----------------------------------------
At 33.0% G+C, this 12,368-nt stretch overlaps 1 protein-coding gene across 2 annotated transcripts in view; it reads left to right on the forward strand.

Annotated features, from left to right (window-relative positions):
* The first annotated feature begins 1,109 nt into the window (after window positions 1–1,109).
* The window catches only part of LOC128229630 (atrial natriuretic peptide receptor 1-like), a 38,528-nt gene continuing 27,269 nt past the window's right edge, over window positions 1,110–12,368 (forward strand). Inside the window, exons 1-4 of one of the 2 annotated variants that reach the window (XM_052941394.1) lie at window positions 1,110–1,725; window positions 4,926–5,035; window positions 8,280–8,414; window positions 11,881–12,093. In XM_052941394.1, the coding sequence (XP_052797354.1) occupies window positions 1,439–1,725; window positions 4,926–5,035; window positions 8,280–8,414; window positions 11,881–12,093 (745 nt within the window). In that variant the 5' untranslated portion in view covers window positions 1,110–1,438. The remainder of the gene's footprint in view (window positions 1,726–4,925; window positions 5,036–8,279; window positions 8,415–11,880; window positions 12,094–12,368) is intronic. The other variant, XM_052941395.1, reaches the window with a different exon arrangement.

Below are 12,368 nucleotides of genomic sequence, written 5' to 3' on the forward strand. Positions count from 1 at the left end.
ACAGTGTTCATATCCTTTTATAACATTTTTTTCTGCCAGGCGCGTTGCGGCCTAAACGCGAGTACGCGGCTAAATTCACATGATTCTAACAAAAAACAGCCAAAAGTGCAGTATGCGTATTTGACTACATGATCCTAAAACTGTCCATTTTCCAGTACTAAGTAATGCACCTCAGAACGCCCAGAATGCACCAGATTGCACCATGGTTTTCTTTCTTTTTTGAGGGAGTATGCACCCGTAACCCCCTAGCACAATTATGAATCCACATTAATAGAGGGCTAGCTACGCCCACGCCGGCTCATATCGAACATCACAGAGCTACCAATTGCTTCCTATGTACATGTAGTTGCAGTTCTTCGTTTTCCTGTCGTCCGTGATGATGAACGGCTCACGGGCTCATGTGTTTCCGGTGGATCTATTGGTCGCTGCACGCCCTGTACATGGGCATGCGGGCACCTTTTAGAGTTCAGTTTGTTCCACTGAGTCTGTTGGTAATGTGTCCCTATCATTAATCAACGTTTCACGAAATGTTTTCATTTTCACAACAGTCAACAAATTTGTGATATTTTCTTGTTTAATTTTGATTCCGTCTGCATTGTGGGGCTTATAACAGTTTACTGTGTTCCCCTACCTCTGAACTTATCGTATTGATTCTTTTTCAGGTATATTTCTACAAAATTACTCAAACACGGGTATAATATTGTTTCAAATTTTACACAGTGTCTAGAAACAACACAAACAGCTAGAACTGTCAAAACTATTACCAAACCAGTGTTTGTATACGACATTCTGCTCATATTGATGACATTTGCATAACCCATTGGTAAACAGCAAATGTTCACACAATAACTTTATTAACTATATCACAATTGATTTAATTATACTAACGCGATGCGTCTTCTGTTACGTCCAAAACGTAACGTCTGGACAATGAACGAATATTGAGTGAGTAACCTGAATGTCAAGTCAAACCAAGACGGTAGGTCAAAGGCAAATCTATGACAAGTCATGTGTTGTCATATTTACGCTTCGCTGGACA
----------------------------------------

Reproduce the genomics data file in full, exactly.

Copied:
At 33.0% G+C, this 12,368-nt stretch overlaps 1 protein-coding gene across 2 annotated transcripts in view; it reads left to right on the forward strand.

Annotated features, from left to right (window-relative positions):
* The first annotated feature begins 1,109 nt into the window (after window positions 1–1,109).
* The window catches only part of LOC128229630 (atrial natriuretic peptide receptor 1-like), a 38,528-nt gene continuing 27,269 nt past the window's right edge, over window positions 1,110–12,368 (forward strand). Inside the window, exons 1-4 of one of the 2 annotated variants that reach the window (XM_052941394.1) lie at window positions 1,110–1,725; window positions 4,926–5,035; window positions 8,280–8,414; window positions 11,881–12,093. In XM_052941394.1, the coding sequence (XP_052797354.1) occupies window positions 1,439–1,725; window positions 4,926–5,035; window positions 8,280–8,414; window positions 11,881–12,093 (745 nt within the window). In that variant the 5' untranslated portion in view covers window positions 1,110–1,438. The remainder of the gene's footprint in view (window positions 1,726–4,925; window positions 5,036–8,279; window positions 8,415–11,880; window positions 12,094–12,368) is intronic. The other variant, XM_052941395.1, reaches the window with a different exon arrangement.

Below are 12,368 nucleotides of genomic sequence, written 5' to 3' on the forward strand. Positions count from 1 at the left end.
ACAGTGTTCATATCCTTTTATAACATTTTTTTCTGCCAGGCGCGTTGCGGCCTAAACGCGAGTACGCGGCTAAATTCACATGATTCTAACAAAAAACAGCCAAAAGTGCAGTATGCGTATTTGACTACATGATCCTAAAACTGTCCATTTTCCAGTACTAAGTAATGCACCTCAGAACGCCCAGAATGCACCAGATTGCACCATGGTTTTCTTTCTTTTTTGAGGGAGTATGCACCCGTAACCCCCTAGCACAATTATGAATCCACATTAATAGAGGGCTAGCTACGCCCACGCCGGCTCATATCGAACATCACAGAGCTACCAATTGCTTCCTATGTACATGTAGTTGCAGTTCTTCGTTTTCCTGTCGTCCGTGATGATGAACGGCTCACGGGCTCATGTGTTTCCGGTGGATCTATTGGTCGCTGCACGCCCTGTACATGGGCATGCGGGCACCTTTTAGAGTTCAGTTTGTTCCACTGAGTCTGTTGGTAATGTGTCCCTATCATTAATCAACGTTTCACGAAATGTTTTCATTTTCACAACAGTCAACAAATTTGTGATATTTTCTTGTTTAATTTTGATTCCGTCTGCATTGTGGGGCTTATAACAGTTTACTGTGTTCCCCTACCTCTGAACTTATCGTATTGATTCTTTTTCAGGTATATTTCTACAAAATTACTCAAACACGGGTATAATATTGTTTCAAATTTTACACAGTGTCTAGAAACAACACAAACAGCTAGAACTGTCAAAACTATTACCAAACCAGTGTTTGTATACGACATTCTGCTCATATTGATGACATTTGCATAACCCATTGGTAAACAGCAAATGTTCACACAATAACTTTATTAACTATATCACAATTGATTTAATTATACTAACGCGATGCGTCTTCTGTTACGTCCAAAACGTAACGTCTGGACAATGAACGAATATTGAGTGAGTAACCTGAATGTCAAGTCAAACCAAGACGGTAGGTCAAAGGCAAATCTATGACAAGTCATGTGTTGTCATATTTACGCTTCGCTGGACA